Apple's laptop running Mac OS have a pretty nice feature to make the battery last longer: the dynamically switch between the low-power integrated graphics card and the higher-performance dedicated graphics card depending on app usage. For example, when I have no graphics app running and I launch Mathematica, it stays on the integrated graphics card. However, when I run a command that requires 3D output, like SphericalPlot3D, it switches to the dedicated graphics card (you don't notice it unless you actually check for it).

However, even after I close the notebook with the 3D content, and even if I restart the kernel, Mathematica still continues to grab hold on to the dedicated graphics card, even though it doesn't really need it anymore. (Behind the scences, I imagine it's because it's still retaining an OpenGL context somewhere…) This annoys me, so even though I don't have high hopes, I've got to ask: does anyone have an idea of how I could make it release its hold on the dedicated graphics card?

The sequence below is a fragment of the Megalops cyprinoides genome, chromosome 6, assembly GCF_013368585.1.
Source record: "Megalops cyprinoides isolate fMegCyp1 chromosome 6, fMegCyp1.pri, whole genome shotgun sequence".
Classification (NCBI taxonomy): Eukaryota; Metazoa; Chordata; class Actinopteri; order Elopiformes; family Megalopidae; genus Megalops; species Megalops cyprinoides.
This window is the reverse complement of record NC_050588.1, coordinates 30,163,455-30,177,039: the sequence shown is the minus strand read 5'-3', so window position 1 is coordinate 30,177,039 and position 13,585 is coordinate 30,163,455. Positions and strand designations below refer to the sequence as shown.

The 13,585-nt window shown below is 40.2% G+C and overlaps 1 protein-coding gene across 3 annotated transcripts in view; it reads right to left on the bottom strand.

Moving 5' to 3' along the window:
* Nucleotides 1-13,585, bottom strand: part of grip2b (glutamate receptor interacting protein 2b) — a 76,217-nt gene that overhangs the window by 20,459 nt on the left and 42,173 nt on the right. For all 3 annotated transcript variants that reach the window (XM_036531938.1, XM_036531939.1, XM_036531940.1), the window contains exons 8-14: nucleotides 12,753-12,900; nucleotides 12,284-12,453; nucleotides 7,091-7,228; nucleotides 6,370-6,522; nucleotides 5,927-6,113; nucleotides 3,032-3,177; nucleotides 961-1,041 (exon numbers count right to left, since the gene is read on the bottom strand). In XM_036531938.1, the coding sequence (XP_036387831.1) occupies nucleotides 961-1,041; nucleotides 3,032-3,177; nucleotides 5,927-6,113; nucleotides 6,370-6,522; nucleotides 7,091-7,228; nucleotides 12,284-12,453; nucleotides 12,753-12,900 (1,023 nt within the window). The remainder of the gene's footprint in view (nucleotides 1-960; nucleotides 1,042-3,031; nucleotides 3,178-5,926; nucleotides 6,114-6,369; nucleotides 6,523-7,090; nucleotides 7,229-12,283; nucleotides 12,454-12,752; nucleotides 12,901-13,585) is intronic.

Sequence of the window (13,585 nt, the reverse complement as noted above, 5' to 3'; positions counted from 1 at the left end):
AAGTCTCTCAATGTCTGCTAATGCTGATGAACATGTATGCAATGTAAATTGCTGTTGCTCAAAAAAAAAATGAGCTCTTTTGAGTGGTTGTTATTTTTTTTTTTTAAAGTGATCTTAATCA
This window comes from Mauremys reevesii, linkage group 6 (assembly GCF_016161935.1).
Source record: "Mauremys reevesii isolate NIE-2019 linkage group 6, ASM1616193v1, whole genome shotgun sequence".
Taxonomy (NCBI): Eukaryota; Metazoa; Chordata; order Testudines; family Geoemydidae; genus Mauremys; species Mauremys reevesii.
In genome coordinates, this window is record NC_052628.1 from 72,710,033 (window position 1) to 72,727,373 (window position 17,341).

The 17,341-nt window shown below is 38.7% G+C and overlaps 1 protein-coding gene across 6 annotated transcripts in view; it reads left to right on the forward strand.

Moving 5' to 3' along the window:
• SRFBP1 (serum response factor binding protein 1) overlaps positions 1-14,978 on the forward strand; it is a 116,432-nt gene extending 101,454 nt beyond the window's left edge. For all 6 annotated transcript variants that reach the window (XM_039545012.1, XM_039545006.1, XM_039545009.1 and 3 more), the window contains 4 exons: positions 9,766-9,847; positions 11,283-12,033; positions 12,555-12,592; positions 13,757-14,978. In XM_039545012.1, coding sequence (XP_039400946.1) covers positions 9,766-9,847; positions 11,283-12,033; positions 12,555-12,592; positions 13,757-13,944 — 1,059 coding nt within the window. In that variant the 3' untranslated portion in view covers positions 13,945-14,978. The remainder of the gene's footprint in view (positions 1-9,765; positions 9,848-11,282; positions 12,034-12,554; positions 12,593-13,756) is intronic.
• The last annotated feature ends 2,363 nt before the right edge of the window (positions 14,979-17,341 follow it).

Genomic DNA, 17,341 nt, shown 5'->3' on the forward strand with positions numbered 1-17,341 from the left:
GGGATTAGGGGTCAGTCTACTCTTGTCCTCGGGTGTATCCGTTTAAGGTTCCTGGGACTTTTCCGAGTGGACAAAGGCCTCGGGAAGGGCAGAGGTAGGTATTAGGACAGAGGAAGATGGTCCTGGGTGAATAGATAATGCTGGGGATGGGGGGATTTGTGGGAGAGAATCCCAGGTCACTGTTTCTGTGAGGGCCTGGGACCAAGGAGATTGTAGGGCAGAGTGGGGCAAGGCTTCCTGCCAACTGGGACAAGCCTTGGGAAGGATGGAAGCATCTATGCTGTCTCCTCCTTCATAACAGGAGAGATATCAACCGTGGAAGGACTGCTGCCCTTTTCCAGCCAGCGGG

• $\begingroup$ Did you try gfxCardStatus? $\endgroup$ – VLC Aug 27 '12 at 10:23
  • $\begingroup$ @VLC I use it sometimes, but it can't force a switch back to integrated once the dedicated card is on. Also, I don't mind using the NVIDIA card, but only when it serves a purpose :) $\endgroup$ – F'x Aug 27 '12 at 10:34
  • $\begingroup$ Can't you choose Integrated Only from the gfxCardStatus menu bar? $\endgroup$ – VLC Aug 27 '12 at 11:22
  • $\begingroup$ @VLC I don't want to restrict only to integrated (dedicated card is indeed useful for 3D stuff), only to be able to help Mathematica switch more reasonably… $\endgroup$ – F'x Aug 27 '12 at 11:44
  • $\begingroup$ I just had to do the opposite a few days ago... CUDA couldn't find my Nvidia card because dynamic switching was turned on and it wasn't on the dedicated card when CUDAQ was run. The only solution thus far was to make my laptop run on dedicated graphics all the time! $\endgroup$ – rm -rf Aug 27 '12 at 15:33

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